"Because African American adolescent males and face their own challenges, they must identify texts that mark their times and their lives. If we create opportunities for this to happen, they will not only begin to trust the texts, they will begin to trust us, too. Then maybe, we’ll hear one of them say, Education is on our side,’ or, ‘I used to keep it gutter, but now I am all good.’ This is my hope." —Alfred Tatum
No reading strategy, no literacy program, no remediation will close the achievement gap for adolescent African American males. These efforts will continue to fail our students, says Alfred Tatum, until reading instruction is anchored in meaningful texts that build academic and personal resiliency inside and outside school.
In Reading for Their Life Tatum takes a bold step beyond Teaching Reading to Black Adolescent Males. He shows how teachers can encourage adolescent African American males to connect with reading by defining who they are through textual lineages—texts with significance, carefully chosen for instruction because they are useful to young black males and because they matter. With works ranging from Up from Slavery and Sounder to the contemporary Handbook for Boys, Tatum helps you:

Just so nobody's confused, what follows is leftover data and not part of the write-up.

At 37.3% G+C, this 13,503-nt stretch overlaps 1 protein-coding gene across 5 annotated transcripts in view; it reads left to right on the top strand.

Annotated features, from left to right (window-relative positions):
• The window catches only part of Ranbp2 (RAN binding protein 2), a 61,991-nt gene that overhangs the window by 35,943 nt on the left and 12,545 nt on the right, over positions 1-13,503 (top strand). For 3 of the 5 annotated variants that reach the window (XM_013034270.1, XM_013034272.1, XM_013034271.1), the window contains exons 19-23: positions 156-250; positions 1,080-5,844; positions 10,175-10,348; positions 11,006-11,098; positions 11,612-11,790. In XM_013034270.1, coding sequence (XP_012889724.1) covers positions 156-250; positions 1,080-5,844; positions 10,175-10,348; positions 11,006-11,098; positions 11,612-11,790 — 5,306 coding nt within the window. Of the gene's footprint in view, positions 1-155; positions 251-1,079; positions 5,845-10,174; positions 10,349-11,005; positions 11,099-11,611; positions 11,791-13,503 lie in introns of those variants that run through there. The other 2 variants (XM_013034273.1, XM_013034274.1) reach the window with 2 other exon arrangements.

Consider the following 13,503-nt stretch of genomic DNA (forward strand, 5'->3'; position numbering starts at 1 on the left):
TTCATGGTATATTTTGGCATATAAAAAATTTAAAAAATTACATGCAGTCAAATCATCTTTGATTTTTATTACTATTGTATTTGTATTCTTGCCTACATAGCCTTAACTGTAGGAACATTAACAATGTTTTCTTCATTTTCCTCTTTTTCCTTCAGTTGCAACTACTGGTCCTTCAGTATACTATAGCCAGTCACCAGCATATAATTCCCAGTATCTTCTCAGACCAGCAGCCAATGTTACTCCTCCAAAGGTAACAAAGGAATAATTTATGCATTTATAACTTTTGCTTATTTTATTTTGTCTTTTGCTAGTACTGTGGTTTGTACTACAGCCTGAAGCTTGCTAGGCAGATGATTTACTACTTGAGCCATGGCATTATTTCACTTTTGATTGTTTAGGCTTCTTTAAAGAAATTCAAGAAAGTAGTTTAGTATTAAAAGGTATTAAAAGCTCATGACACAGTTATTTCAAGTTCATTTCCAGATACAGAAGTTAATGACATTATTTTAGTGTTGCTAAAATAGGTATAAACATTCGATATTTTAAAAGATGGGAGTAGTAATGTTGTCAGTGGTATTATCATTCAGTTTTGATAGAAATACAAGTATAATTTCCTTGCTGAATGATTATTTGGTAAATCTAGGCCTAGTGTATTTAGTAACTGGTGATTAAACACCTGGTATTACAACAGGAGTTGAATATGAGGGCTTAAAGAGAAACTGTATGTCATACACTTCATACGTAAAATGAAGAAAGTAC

- understand what adolescent African American male readers need
- select enabling texts that have worked in Tatum’s own teaching
- build textual lineages by putting meaningful texts at the core of a challenging curriculum
- engage readers in the curriculum through essential questions, writing, and self-assessment.
Click here to see Alfred talking about this book.
"African American males are not engaged in a great conspiracy to fail themselves," writes Tatum. "They continue to underperform in school as they wait for educators to get it right.” Join Alfred Tatum, use Reading for Their Life, and strive for “a way to squeeze enabling texts for every ounce of possibility they contain for advancing the literacy development of African American adolescent males."
Get more information on the state of education for African American males, read Yes We Can: The 2010 Schott 50 State Report on Black Males in Public Education.